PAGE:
Bodmin Jail, located in Cornwall, UK welcomes its first residents in nearly 100 years. This time however, rather than petty thieves and naval prisoners, they are willing hotel guests who can leave whenever they choose.
Built in the 18th century under the reign of King George III, Bodmin Jail was initially home to hundreds of prisoners and the site of gruesome public hangings – back when that was considered a tourist activity. At the turn of the century in 1909, the executions ceased, and so did the prison itself in 1927, when its operations were halted, and the building sold to be demolished.
While attempts were made to bring down the granite-lined monument, dynamite proved no match for its thick stone walls. And so, the stony façade lived to tell the tales of the men, women, and later, bats that inhabited each cell. A London Studio, Twelve Architects was responsible for turning the jail into the modern, luxury hotel it is now.
Glass-paneled skylights now brighten up the building’s shadowy past; while carpets soften the hard, storied halls, and modern sleek textures are added to the rough, cobbled walls. Each suite is decently sized, at least two cells wide with an additional adjoining bathroom. Their interiors only reflect the $71 million (USD) that refurbished them with Egyptian cotton sheets, a minibar and WiFi.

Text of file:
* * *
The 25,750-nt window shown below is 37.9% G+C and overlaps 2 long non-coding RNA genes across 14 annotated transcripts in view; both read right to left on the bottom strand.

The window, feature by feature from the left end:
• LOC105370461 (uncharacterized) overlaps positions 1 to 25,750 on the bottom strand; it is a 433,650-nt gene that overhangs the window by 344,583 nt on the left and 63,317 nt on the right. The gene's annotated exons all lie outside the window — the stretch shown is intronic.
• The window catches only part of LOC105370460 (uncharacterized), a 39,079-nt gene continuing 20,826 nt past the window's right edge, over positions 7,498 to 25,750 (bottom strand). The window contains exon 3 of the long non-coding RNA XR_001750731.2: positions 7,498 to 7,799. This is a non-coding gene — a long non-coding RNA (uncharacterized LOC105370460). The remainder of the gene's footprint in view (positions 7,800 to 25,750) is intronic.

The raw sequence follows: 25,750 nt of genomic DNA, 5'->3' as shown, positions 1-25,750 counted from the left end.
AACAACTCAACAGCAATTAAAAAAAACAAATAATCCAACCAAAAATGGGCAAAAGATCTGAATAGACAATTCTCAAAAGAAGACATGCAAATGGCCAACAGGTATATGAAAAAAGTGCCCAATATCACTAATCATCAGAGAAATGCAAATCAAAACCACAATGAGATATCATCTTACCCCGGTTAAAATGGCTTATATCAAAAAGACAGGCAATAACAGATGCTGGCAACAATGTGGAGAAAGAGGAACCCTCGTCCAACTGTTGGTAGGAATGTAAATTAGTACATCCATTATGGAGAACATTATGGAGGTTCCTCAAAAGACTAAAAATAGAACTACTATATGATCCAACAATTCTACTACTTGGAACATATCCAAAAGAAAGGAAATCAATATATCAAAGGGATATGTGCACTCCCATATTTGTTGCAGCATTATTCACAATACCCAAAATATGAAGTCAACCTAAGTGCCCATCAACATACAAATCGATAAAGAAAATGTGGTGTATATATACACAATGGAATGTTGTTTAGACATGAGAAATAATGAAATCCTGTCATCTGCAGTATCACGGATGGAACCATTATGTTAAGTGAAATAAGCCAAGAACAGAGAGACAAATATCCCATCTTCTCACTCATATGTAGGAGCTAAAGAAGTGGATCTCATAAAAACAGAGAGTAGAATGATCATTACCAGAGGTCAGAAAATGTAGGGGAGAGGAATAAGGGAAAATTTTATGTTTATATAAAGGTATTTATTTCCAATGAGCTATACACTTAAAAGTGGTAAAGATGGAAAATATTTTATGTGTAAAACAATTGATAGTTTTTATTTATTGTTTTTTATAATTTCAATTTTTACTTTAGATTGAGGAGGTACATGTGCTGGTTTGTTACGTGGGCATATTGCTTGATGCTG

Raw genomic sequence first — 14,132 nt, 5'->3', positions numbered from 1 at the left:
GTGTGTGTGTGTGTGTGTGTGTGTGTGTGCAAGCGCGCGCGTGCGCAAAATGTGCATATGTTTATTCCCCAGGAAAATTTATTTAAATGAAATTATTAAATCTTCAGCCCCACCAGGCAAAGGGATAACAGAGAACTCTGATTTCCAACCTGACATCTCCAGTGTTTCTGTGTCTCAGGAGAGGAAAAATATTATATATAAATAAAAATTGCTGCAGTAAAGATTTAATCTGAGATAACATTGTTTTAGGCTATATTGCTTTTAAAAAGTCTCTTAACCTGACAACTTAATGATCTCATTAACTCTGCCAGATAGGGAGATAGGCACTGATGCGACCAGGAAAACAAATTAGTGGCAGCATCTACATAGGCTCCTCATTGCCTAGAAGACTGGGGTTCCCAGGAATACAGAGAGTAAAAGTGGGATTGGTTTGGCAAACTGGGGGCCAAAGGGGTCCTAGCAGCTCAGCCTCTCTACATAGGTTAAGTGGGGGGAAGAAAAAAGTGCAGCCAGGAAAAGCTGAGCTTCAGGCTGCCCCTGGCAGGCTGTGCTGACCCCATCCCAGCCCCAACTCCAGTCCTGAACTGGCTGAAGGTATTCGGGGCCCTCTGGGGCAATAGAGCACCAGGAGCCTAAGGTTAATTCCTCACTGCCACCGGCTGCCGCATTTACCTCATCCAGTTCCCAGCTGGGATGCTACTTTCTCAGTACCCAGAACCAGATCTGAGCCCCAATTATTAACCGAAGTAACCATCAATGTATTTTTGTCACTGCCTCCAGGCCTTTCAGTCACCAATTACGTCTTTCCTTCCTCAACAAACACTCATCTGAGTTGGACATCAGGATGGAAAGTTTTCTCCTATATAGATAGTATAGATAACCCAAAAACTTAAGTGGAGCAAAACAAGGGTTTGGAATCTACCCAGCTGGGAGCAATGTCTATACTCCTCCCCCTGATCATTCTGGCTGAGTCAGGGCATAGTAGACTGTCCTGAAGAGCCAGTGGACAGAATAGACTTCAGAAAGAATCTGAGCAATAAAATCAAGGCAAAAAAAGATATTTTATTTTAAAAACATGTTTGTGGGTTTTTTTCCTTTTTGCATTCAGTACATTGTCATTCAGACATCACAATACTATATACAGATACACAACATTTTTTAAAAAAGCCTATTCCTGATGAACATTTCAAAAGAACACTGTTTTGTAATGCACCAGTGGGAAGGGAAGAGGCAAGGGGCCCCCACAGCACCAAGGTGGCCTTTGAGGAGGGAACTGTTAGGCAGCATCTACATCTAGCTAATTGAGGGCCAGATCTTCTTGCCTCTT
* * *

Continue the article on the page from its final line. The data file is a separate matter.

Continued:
The only echo of the rooms’ storied past would be in the original jail bars that slice the natural light filtering in through the windows, and a plaque that indicates each room’s inhabitants a century ago.
With all its history, it would be remiss to not have attractions for visitors in the hotel. A new, immersive “Dark Walk” experience has also recently opened for thrill-seeking guests.
Meanwhile, the Chapel now houses other kinds of spirits as it was converted into a bar and restaurant. As expected, it is elegantly designed with gothic elements, and features a curated menu of Cornish classics.
For lighter food options, the Jolly Hangman Tavern includes an option for al-fresco dining – perfect since Cornwall breaks the stereotype of UK weather with an average of 7 hours of sunlight per day.
For now, check out some local boutique hotels. Some with its own fair share of history within their walls.